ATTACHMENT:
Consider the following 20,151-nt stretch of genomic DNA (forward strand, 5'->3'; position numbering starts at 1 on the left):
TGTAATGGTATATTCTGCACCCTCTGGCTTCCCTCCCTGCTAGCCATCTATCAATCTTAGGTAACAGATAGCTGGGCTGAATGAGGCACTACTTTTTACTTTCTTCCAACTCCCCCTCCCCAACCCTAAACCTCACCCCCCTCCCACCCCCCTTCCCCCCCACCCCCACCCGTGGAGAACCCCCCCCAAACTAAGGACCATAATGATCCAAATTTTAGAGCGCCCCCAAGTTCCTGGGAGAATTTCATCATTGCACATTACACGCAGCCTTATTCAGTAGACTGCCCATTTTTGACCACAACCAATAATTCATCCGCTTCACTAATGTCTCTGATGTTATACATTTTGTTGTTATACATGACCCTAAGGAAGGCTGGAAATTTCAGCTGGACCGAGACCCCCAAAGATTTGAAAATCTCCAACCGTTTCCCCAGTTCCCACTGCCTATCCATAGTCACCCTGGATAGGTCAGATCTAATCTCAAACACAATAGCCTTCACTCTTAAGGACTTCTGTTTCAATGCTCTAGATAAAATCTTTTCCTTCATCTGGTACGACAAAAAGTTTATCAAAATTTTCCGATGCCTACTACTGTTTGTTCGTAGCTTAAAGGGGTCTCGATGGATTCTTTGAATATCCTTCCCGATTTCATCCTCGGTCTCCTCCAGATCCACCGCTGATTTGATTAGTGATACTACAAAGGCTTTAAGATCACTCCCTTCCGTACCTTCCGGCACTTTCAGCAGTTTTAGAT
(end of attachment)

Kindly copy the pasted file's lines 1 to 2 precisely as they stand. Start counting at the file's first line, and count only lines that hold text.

Consider the following 20,151-nt stretch of genomic DNA (forward strand, 5'->3'; position numbering starts at 1 on the left):
TGTAATGGTATATTCTGCACCCTCTGGCTTCCCTCCCTGCTAGCCATCTATCAATCTTAGGTAACAGATAGCTGGGCTGAATGAGGCACTACTTTTTACTTTCTTCCAACTCCCCCTCCCCAACCCTAAACCTCACCCCCCTCCCACCCCCCTTCCCCCCCACCCCCACCCGTGGAGAACCCCCCCCAAACTAAGGACCATAATGATCCAAATTTTAGAGCGCCCCCAAGTTCCTGGGAGAATTTCATCATTGCACATTACACGCAGCCTTATTCAGTAGACTGCCCATTTTTGACCACAACCAATAATTCATCCGCTTCACTAATGTCTCTGATGTTATACATTTTGTTGTTATACATGACCCTAAGGAAGGCTGGAAATTTCAGCTGGACCGAGACCCCCAAAGATTTGAAAATCTCCAACCGTTTCCCCAGTTCCCACTGCCTATCCATAGTCACCCTGGATAGGTCAGATCTAATCTCAAACACAATAGCCTTCACTCTTAAGGACTTCTGTTTCAATGCTCTAGATAAAATCTTTTCCTTCATCTGGTACGACAAAAAGTTTATCAAAATTTTCCGATGCCTACTACTGTTTGTTCGTAGCTTAAAGGGGTCTCGATGGATTCTTTGAATATCCTTCCCGATTTCATCCTCGGTCTCCTCCAGATCCACCGCTGATTTGATTAGTGATACTACAAAGGCTTTAAGATCACTCCCTTCCGTACCTTCCGGCACTTTCAGCAGTTTTAGAT